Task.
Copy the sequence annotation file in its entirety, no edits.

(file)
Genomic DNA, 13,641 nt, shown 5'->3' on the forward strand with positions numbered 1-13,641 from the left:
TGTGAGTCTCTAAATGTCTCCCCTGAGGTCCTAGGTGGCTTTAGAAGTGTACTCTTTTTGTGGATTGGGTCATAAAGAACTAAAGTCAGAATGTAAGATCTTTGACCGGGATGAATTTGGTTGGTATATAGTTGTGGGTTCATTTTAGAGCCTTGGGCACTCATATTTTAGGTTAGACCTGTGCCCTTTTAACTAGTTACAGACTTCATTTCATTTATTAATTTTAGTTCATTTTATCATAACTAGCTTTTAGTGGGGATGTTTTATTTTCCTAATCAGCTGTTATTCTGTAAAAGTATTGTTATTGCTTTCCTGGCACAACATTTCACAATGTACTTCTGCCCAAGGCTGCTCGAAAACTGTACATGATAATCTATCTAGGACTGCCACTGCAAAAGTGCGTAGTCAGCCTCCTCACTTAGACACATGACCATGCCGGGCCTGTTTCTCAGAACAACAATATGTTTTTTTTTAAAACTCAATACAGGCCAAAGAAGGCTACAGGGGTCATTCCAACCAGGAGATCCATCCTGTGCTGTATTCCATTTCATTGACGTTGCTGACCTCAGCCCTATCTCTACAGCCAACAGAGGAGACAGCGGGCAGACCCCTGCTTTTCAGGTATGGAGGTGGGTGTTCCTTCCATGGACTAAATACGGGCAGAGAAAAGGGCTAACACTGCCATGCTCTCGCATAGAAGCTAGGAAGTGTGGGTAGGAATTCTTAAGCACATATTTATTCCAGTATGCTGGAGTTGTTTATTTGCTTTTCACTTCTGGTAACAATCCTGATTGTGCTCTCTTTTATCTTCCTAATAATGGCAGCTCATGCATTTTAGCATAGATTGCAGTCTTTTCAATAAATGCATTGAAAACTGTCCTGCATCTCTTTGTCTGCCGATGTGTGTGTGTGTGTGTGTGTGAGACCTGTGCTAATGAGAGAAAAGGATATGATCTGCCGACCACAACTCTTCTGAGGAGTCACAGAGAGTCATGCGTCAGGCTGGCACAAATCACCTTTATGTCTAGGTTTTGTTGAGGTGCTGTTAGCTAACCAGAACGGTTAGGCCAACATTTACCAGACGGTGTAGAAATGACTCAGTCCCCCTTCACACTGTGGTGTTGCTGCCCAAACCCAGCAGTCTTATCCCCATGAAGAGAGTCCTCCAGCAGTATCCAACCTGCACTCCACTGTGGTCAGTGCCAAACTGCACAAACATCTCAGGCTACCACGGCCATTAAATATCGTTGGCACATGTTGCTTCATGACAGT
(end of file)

Genomic DNA, 13,641 nt, shown 5'->3' on the forward strand with positions numbered 1-13,641 from the left:
TGTGAGTCTCTAAATGTCTCCCCTGAGGTCCTAGGTGGCTTTAGAAGTGTACTCTTTTTGTGGATTGGGTCATAAAGAACTAAAGTCAGAATGTAAGATCTTTGACCGGGATGAATTTGGTTGGTATATAGTTGTGGGTTCATTTTAGAGCCTTGGGCACTCATATTTTAGGTTAGACCTGTGCCCTTTTAACTAGTTACAGACTTCATTTCATTTATTAATTTTAGTTCATTTTATCATAACTAGCTTTTAGTGGGGATGTTTTATTTTCCTAATCAGCTGTTATTCTGTAAAAGTATTGTTATTGCTTTCCTGGCACAACATTTCACAATGTACTTCTGCCCAAGGCTGCTCGAAAACTGTACATGATAATCTATCTAGGACTGCCACTGCAAAAGTGCGTAGTCAGCCTCCTCACTTAGACACATGACCATGCCGGGCCTGTTTCTCAGAACAACAATATGTTTTTTTTTAAAACTCAATACAGGCCAAAGAAGGCTACAGGGGTCATTCCAACCAGGAGATCCATCCTGTGCTGTATTCCATTTCATTGACGTTGCTGACCTCAGCCCTATCTCTACAGCCAACAGAGGAGACAGCGGGCAGACCCCTGCTTTTCAGGTATGGAGGTGGGTGTTCCTTCCATGGACTAAATACGGGCAGAGAAAAGGGCTAACACTGCCATGCTCTCGCATAGAAGCTAGGAAGTGTGGGTAGGAATTCTTAAGCACATATTTATTCCAGTATGCTGGAGTTGTTTATTTGCTTTTCACTTCTGGTAACAATCCTGATTGTGCTCTCTTTTATCTTCCTAATAATGGCAGCTCATGCATTTTAGCATAGATTGCAGTCTTTTCAATAAATGCATTGAAAACTGTCCTGCATCTCTTTGTCTGCCGATGTGTGTGTGTGTGTGTGTGTGAGACCTGTGCTAATGAGAGAAAAGGATATGATCTGCCGACCACAACTCTTCTGAGGAGTCACAGAGAGTCATGCGTCAGGCTGGCACAAATCACCTTTATGTCTAGGTTTTGTTGAGGTGCTGTTAGCTAACCAGAACGGTTAGGCCAACATTTACCAGACGGTGTAGAAATGACTCAGTCCCCCTTCACACTGTGGTGTTGCTGCCCAAACCCAGCAGTCTTATCCCCATGAAGAGAGTCCTCCAGCAGTATCCAACCTGCACTCCACTGTGGTCAGTGCCAAACTGCACAAACATCTCAGGCTACCACGGCCATTAAATATCGTTGGCACATGTTGCTTCATGACAGT